Everyday emergencies aren’t just frustrating — they can also be a major drain on your wallet. Fortunately, there are a few easy steps you can take now to avoid paying a bundle in the future. Keep reading to learn how to save costs if your car needs towing, you get locked out, your computer breaks down, or someone you love requires an ER visit.
If your car breaks down, you could face a hefty towing bill just to get to the repair shop. “With hooking up, transporting, and unloading, the cost can range from $75 to over $150, depending on distance and other factors,” says Elizabeth Martineau- Dupuis, Director of Education at the Towing and Recovery Association of America. The good news? Some insurance policies cover these charges. And if you recently bought a car from a dealership, it may have come with complimentary roadside or towing service. Adds Martineau-Dupuis, “Some credit cards and cellphone carriers offer roadside assistance services at a reduced or fixed cost.” If you’re not covered by any of these, consider adding a roadside assistance plan to your car insurance policy (they start at around $14 per year), which can save you on towing, battery jumps, and other car emergencies.
Getting locked out
“If you lose your house key, having a locksmith unlock the door can cost about $70 to $125,” says P.J. Slauson, owner of the locksmith supply store CLKSupplies.com. “And if you call outside normal business hours, you’ll likely be billed at 1.5 times those rates.” Even worse, some take advantage of folks in emergencies by quoting a low price over the phone only to charge double, triple, or more once they arrive.
You can avoid these high costs by finding a reputable locksmith before you need one by visiting FindALocksmith.com — they list businesses that belong to the Associated Locksmiths of America (ALOA.org). “Members pride themselves on their ethical business practices, and belonging to it lends some accountability,” Slauson says. After finding one in your area, visit Yelp.com to read customer reviews, then program those you like into your phone.
Tip: More than 24 million Americans have had their banking and social media accounts hacked — to the tune of $12,000 in losses! To protect yours, enable two-factor authentication so anyone will need two forms of validation (a password and a PIN) to get in.
A technician will charge $45 to $90 an hour to diagnose and repair a slow or glitchy computer. To lower your risk of needing a fix in the first place, avoid one of the most common causes of computer issues — malware — by not clicking on links from unknown sources in emails and by double-checking website addresses you visit to ensure they’re safe, says Brooke Thomas, president of the Central Kentucky Computer Society. Or, she says, to fix it for free, visit APCUG2.org/locate-a-user-group to find a local computer club, a nonprofit volunteer group that educates folks about technology. Their mission is to share their enthusiasm for tech, and many are happy to fix a computer for free!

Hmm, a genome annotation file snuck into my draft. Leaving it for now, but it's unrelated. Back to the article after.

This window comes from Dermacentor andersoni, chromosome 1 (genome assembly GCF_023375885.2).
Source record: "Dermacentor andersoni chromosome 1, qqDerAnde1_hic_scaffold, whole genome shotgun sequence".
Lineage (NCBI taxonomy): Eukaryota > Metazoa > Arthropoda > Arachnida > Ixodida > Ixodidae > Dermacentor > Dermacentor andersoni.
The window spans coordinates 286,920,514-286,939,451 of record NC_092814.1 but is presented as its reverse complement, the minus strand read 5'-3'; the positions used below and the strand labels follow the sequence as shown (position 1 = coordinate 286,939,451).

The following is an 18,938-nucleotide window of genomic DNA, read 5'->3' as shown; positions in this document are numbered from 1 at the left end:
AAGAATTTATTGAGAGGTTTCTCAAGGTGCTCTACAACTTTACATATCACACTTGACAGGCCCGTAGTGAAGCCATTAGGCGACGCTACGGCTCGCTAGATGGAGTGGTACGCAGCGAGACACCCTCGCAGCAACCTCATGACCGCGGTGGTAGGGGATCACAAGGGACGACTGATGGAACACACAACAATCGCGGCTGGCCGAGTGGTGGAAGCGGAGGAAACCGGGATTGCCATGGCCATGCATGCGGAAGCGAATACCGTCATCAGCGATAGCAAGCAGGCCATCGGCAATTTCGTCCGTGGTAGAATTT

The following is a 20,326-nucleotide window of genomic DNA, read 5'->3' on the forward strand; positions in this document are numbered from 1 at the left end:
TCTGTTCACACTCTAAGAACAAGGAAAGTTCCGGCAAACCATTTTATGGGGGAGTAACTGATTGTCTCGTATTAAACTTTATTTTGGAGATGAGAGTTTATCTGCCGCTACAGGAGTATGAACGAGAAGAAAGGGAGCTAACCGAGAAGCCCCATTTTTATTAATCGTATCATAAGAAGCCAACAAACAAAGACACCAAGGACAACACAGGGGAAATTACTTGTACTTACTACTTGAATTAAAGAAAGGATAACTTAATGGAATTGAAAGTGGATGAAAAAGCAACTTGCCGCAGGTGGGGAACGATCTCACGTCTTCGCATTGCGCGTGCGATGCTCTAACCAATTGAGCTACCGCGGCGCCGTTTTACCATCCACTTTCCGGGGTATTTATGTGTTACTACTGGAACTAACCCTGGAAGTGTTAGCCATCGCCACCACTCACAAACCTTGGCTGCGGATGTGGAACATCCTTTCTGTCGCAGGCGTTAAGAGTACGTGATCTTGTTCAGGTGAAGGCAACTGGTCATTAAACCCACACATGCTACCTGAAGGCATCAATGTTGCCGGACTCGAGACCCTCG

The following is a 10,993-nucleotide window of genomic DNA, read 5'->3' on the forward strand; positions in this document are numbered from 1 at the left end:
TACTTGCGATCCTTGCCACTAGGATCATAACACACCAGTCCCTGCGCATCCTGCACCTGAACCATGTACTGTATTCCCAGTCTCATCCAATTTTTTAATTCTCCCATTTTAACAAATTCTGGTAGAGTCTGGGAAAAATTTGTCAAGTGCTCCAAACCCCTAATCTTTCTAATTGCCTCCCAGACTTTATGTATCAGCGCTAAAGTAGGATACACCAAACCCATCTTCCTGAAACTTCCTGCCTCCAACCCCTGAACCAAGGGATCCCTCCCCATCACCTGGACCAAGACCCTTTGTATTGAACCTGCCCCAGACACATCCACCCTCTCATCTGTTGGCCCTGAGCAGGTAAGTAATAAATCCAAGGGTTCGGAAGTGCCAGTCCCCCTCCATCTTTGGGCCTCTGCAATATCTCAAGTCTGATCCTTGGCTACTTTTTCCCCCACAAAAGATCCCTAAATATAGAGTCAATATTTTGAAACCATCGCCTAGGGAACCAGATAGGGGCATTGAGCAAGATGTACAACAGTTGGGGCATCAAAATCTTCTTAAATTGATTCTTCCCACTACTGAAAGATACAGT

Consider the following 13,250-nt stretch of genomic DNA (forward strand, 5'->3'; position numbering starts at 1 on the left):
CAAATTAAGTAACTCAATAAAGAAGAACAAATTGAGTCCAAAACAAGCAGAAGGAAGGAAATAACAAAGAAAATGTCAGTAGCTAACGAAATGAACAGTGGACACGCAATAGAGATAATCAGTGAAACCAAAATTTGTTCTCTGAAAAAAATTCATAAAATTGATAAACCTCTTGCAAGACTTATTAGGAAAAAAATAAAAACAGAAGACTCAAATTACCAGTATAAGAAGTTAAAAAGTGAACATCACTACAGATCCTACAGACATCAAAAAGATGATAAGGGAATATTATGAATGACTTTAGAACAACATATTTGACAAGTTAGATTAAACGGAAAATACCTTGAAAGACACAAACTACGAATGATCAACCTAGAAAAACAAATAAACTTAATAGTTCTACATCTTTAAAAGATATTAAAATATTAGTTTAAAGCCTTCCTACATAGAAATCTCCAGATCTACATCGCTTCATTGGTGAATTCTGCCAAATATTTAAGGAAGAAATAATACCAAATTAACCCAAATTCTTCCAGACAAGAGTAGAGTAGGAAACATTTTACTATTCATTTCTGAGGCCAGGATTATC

If you’ve got a fever, rash, or other non-life-threatening medical issue, you probably know to avoid the hospital’s ER because you could end up racking up thousands of dollars in medical bills. But it’s also smart to avoid accidentally visiting a “freestanding ER,” which is a health facility that looks like an urgent care clinic, but is a whopping 19 times more expensive — they’re owned by hospitals, so you’re getting charged the same sky-high prices. Instead, find a genuine urgent care clinic in your area now, then call and ask if it’s actually a freestanding ER. If it’s not, program the clinic into your phone so you’ll always remember where to go.
Losing heat in the winter is an emergency no one wants to face. That’s why scammers will call and text saying they’re from your utility company and that your bill is overdue — so you must pay them right away using Venmo or prepaid debit cards or your heat will be shut off. In reality, most companies don’t turn off the heat if you have outstanding debt; they’ll set up payment plans. So if you get a call or text, ignore it or check with your service provider using the number on your bill.
A version of this article originally appeared in our print magazine, Woman’s World.